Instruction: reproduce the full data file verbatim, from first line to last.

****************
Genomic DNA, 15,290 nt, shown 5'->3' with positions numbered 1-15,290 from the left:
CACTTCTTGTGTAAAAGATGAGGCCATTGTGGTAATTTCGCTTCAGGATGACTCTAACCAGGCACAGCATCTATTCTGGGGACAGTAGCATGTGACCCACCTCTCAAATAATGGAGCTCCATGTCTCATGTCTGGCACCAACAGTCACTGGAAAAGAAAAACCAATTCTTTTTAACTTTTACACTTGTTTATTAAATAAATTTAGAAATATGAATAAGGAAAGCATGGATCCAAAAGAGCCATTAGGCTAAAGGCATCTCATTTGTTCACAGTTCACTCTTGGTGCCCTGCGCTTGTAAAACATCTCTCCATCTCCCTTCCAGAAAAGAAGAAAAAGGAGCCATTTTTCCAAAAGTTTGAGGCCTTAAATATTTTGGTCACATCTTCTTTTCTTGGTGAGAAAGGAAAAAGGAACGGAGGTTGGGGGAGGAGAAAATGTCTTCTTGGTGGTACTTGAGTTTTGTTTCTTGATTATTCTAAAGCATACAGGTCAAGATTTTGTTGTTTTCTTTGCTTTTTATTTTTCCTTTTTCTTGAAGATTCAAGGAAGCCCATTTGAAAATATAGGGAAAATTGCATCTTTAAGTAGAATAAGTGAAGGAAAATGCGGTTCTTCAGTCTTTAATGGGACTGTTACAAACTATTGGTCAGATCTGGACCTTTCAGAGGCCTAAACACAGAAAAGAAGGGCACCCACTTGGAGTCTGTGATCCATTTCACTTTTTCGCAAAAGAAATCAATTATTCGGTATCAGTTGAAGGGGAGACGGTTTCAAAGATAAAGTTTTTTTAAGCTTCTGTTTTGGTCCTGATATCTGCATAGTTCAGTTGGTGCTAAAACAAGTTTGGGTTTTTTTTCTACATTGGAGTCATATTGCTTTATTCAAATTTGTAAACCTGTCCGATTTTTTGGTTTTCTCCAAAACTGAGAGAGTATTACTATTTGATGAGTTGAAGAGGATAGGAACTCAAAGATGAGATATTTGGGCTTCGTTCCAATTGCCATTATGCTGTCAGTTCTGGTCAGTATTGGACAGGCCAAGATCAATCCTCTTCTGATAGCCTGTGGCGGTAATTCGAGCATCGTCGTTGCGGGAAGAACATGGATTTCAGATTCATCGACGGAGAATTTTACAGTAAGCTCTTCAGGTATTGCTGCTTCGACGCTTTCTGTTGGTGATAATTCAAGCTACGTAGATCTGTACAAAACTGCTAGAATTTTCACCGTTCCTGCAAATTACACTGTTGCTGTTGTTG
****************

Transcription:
Genomic DNA, 15,290 nt, shown 5'->3' with positions numbered 1-15,290 from the left:
CACTTCTTGTGTAAAAGATGAGGCCATTGTGGTAATTTCGCTTCAGGATGACTCTAACCAGGCACAGCATCTATTCTGGGGACAGTAGCATGTGACCCACCTCTCAAATAATGGAGCTCCATGTCTCATGTCTGGCACCAACAGTCACTGGAAAAGAAAAACCAATTCTTTTTAACTTTTACACTTGTTTATTAAATAAATTTAGAAATATGAATAAGGAAAGCATGGATCCAAAAGAGCCATTAGGCTAAAGGCATCTCATTTGTTCACAGTTCACTCTTGGTGCCCTGCGCTTGTAAAACATCTCTCCATCTCCCTTCCAGAAAAGAAGAAAAAGGAGCCATTTTTCCAAAAGTTTGAGGCCTTAAATATTTTGGTCACATCTTCTTTTCTTGGTGAGAAAGGAAAAAGGAACGGAGGTTGGGGGAGGAGAAAATGTCTTCTTGGTGGTACTTGAGTTTTGTTTCTTGATTATTCTAAAGCATACAGGTCAAGATTTTGTTGTTTTCTTTGCTTTTTATTTTTCCTTTTTCTTGAAGATTCAAGGAAGCCCATTTGAAAATATAGGGAAAATTGCATCTTTAAGTAGAATAAGTGAAGGAAAATGCGGTTCTTCAGTCTTTAATGGGACTGTTACAAACTATTGGTCAGATCTGGACCTTTCAGAGGCCTAAACACAGAAAAGAAGGGCACCCACTTGGAGTCTGTGATCCATTTCACTTTTTCGCAAAAGAAATCAATTATTCGGTATCAGTTGAAGGGGAGACGGTTTCAAAGATAAAGTTTTTTTAAGCTTCTGTTTTGGTCCTGATATCTGCATAGTTCAGTTGGTGCTAAAACAAGTTTGGGTTTTTTTTCTACATTGGAGTCATATTGCTTTATTCAAATTTGTAAACCTGTCCGATTTTTTGGTTTTCTCCAAAACTGAGAGAGTATTACTATTTGATGAGTTGAAGAGGATAGGAACTCAAAGATGAGATATTTGGGCTTCGTTCCAATTGCCATTATGCTGTCAGTTCTGGTCAGTATTGGACAGGCCAAGATCAATCCTCTTCTGATAGCCTGTGGCGGTAATTCGAGCATCGTCGTTGCGGGAAGAACATGGATTTCAGATTCATCGACGGAGAATTTTACAGTAAGCTCTTCAGGTATTGCTGCTTCGACGCTTTCTGTTGGTGATAATTCAAGCTACGTAGATCTGTACAAAACTGCTAGAATTTTCACCGTTCCTGCAAATTACACTGTTGCTGTTGTTG